`afra`to carry out quartet analysis on`andi`-distances computed from A. - For each cluster in the consensus tree, extract the three support values classical, pairwise and quartet using the program
`correlation.js`. - Repeat.

The panels in Figure 7 were generated from the output of this simulation by computing for each classical bootstrap value the average value of the two alternative support values.

All computations were carried out on a system with 24 Intel Xeon cores running at 2.60 GHz under the Linux distribution Ubuntu 14.04 LTS. Time and memory consumption was measured using commands like
`PhyD*` [10].

for pairwise bootstrap analysis, and/usr/bin/time -f “elapsed\t%Es\nuser\t%Us\nmem\t%MkB\n” \andi -b 1000 foo.fasta > foo.dist

for/usr/bin/time -f “elapsed\t%Es\nuser\t%Us\nmem\t%MkB\n“ \java -Xmx4096m -jar PhyDstar.jar -c -i foo.dist

Apart from simulated data, we compared the performance of bootstrapped anchor distances and alignment-based bootstrap distances by analyzing two example datasets: The first consisted of 53 human mitochondrial genomes [14] with an average length of 16.6 kb. The second dataset consisted of 29 genomes of Escherichia coli and Shigella with an average length of 4.9 Mb. Both datasets are also posted on the project website.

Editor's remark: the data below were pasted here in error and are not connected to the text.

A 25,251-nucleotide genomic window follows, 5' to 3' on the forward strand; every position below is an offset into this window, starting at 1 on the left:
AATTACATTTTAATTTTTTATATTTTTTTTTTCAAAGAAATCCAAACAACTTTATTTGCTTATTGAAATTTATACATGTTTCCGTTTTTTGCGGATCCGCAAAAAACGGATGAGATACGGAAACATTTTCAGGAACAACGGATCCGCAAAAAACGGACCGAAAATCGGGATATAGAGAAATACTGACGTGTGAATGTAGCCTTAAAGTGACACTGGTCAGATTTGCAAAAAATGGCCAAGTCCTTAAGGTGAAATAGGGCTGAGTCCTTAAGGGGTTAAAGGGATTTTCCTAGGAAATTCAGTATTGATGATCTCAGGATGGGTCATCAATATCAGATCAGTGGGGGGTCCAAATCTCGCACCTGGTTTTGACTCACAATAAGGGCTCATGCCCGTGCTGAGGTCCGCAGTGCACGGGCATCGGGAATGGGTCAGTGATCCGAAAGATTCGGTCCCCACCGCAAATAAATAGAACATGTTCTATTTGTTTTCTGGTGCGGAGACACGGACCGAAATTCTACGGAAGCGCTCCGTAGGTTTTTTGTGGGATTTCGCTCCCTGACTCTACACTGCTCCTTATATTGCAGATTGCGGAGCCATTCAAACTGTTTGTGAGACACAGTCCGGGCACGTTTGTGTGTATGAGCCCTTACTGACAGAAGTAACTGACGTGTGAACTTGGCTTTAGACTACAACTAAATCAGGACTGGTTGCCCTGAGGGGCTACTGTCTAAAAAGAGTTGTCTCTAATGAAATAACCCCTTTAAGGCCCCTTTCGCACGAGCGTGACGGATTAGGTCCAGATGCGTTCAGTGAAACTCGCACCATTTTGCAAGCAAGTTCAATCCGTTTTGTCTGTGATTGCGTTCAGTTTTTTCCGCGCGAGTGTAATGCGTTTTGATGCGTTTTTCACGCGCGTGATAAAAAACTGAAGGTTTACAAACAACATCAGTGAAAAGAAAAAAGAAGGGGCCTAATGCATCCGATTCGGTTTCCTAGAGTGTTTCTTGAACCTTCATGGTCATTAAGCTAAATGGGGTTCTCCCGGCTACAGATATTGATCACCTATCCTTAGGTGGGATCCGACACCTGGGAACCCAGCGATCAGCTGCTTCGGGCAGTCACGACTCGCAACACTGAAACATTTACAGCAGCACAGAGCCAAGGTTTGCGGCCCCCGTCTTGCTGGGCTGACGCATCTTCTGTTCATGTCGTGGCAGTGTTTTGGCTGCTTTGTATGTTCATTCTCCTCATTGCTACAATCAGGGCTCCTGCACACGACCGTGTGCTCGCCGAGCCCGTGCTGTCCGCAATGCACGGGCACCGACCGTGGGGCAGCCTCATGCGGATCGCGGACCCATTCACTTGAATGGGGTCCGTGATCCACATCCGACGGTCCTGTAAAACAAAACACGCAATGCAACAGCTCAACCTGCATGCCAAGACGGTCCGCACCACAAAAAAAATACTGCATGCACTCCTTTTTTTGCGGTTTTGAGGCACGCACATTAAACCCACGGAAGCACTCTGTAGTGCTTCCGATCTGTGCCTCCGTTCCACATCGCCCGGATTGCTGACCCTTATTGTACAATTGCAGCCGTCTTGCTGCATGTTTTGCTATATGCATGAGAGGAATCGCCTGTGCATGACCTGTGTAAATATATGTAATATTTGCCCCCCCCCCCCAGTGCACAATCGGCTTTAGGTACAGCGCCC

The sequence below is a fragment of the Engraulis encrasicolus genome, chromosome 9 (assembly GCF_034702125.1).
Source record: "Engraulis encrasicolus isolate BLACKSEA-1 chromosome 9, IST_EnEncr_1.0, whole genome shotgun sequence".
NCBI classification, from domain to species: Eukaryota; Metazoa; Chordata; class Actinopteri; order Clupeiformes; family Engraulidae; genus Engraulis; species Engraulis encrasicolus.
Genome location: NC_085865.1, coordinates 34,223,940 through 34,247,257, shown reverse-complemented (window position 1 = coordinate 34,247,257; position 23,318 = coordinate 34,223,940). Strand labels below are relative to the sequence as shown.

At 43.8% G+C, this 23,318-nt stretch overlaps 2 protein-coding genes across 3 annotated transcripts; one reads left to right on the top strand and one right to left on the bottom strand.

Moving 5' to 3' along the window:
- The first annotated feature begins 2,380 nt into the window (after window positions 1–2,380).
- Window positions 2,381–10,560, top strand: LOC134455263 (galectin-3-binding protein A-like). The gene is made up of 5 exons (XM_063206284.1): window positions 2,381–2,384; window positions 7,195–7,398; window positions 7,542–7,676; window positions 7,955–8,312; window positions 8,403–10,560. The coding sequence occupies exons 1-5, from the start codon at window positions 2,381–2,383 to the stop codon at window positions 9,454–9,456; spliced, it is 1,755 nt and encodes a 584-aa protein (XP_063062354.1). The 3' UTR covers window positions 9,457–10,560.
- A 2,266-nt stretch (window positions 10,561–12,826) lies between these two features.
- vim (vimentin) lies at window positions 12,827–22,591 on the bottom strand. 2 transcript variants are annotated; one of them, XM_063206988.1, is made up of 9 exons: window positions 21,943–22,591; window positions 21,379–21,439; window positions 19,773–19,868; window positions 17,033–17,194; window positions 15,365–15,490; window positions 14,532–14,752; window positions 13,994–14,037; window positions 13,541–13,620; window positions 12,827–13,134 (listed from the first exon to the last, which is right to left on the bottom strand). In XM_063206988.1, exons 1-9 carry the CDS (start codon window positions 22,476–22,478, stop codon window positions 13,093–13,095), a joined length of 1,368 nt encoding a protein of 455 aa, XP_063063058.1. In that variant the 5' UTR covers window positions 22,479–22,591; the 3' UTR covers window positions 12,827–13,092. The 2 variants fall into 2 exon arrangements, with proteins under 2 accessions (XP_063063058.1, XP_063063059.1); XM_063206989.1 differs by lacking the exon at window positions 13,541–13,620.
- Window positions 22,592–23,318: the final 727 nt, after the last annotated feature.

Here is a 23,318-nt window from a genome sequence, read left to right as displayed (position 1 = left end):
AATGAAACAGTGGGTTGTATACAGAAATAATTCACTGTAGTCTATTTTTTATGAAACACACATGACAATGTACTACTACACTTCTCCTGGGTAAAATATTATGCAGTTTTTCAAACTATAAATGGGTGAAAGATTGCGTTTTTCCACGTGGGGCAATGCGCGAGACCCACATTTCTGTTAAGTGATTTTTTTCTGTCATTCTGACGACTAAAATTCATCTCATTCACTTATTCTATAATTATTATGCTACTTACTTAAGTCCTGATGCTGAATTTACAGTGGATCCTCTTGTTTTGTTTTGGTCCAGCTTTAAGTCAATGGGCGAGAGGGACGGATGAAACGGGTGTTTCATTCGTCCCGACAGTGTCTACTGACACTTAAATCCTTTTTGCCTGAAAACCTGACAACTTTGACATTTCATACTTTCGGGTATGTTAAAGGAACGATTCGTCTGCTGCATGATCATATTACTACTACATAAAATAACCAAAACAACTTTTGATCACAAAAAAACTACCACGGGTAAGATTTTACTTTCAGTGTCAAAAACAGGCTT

The 53 human mitochondrial genomes were aligned using `clustalw` [15]. The 29 E. coli/Shigella genomes were aligned using the fast genome aligner `mugsy` [16]. As described for the simulations (Section 2.4), Jukes–Cantor distances were computed and bootstrapped using `dnaDist`, and the distance matrices were subjected to neighbor joining as implemented in the program `clustDist`. Consensus trees were computed using the PHYLIP program `consense` [13], and the output of two `consense` runs was compared using the program `correlation.js`. Trees were midpoint-rooted using `retree`, which is also part of PHYLIP.